Current Government Rebates or Incentives
UPDATE 2018: Unfortunately, there are no Ontario government incentives of any form currently.
From Ottawa, the Liberals offered some encouragement before they were elected, but we haven’t seen anything to date.
Solar support in Canada has always been an on again/ off again proposition. While there is a great amount of interest in solar, the sales of PV and to a lesser extent solar thermal often benefit from some subsidy or “feed in tariff” to keep the business growing.
The declining cost of PV systems is leaving less and less of a barrier to its installation. Now the issue is more about whether your electric utility will allow you to connect to the grid, and under what conditions.
Here’s a bit of history (and some ranting):
In the 70’s and 80’s, when we had our last big explosion in solar installations, the subsidies were impressive. When both Canada and the US had changes in governments in 80 and 84, those subsidies died and so too did all but a couple of manufacturers in Canada. At the time nearly all the manufacturers were Canadian and the technology was home grown as well. When we abandoned solar most government support either died or was severely cut.
Europe was somewhat different. The Germans, who had little natural resources to burn, decided that it was time to try to build an industry which now has over 100,000 people employed. Canada might have 3-4000 at this time. The techniques used in Europe mesh very well with the boilers used for heating every home. The technology is similar and the installers of boilers understand solar much better than our heating installers do (many have never soldered a pipe and only install forced air). We as a country make choices which are much more individualistic than community oriented. This is why we can only see a short time into the future when it comes to support for technologies which don’t have very fast paybacks for the purchaser. It is also why we demand lower taxes and then complain when there is not enough money going into the educational or health care systems. We do not see very far ahead.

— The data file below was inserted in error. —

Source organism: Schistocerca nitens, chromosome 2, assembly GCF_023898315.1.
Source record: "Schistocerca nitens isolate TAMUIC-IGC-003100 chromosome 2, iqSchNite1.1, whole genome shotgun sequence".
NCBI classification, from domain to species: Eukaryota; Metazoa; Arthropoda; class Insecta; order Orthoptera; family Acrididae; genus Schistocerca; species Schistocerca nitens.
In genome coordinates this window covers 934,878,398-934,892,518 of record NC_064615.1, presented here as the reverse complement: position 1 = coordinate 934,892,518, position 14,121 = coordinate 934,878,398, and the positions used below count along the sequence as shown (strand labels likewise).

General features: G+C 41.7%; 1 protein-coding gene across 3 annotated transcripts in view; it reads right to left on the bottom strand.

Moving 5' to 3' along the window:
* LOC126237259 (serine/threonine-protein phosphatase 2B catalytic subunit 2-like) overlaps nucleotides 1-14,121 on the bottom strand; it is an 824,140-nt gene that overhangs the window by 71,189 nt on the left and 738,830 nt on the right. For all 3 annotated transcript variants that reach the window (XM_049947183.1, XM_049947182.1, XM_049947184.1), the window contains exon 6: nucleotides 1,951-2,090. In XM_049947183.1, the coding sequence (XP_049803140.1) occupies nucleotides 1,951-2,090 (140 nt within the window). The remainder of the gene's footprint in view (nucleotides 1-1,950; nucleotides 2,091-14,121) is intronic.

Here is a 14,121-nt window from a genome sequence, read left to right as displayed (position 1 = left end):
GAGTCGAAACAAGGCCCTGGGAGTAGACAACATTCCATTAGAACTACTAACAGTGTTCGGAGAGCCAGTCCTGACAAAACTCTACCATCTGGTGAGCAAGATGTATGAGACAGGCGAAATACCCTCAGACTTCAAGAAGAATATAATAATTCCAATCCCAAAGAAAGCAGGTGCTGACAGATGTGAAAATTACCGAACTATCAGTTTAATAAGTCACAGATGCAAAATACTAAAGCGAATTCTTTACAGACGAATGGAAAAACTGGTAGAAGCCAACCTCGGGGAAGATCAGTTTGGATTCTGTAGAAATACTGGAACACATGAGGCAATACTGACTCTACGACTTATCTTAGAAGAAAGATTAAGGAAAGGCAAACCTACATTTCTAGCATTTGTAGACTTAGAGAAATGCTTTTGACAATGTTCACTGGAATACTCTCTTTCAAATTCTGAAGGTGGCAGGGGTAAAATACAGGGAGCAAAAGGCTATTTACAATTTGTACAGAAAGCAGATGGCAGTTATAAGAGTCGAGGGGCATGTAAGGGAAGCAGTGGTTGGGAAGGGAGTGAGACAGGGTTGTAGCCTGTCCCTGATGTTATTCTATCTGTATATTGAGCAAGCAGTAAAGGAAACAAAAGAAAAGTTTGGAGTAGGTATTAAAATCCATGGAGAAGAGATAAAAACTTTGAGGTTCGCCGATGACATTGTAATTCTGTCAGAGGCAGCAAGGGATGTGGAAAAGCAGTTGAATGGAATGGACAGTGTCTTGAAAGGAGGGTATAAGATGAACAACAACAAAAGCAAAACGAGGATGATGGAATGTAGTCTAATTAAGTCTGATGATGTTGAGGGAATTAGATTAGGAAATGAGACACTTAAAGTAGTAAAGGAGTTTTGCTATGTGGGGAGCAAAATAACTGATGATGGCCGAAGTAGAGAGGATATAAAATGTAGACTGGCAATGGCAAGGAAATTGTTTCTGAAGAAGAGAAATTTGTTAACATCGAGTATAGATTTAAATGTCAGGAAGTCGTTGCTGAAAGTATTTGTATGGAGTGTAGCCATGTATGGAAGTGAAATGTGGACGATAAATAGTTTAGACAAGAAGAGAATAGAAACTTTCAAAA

Around 2006, Toronto’s Solar Neighbourhoods program led to an explosion of solar water heating installation companies. After the subsidies ended, most of these companies disappeared. PV companies remained until Ontario’s MicroFIT program ended. Then most of them disappeared in their term.
Even now, without a government incentive, whether financial or simply regulatory, alternatives to electricity and natural gas are not even considered by most homeowners or businesses.
The difficulty in getting a CSA approval and the time needed to do it means that any manufacturer has to be willing to wait for 3-5 years just to get to a level playing field with existing companies. Other countries do not put as many restrictions on their own industry, but we do. It appears that our governments would rather see offshore companies (good quality or bad) get a toehold here than build our own industry.
The cost of solar electric (PV) systems has come down to the point where it is just as inexpensive to provide domestic water heating through a PV system as through a glycol-based solar thermal system. For that reason, and for long term maintenance reasons, we prefer to install a solar PV system to heat a tank directly, rather than a solar thermal system. Any excess energy can then be redirected for other purposes, which is more difficult to do with a solar thermal system.
So does that mean that government institutions can not use unapproved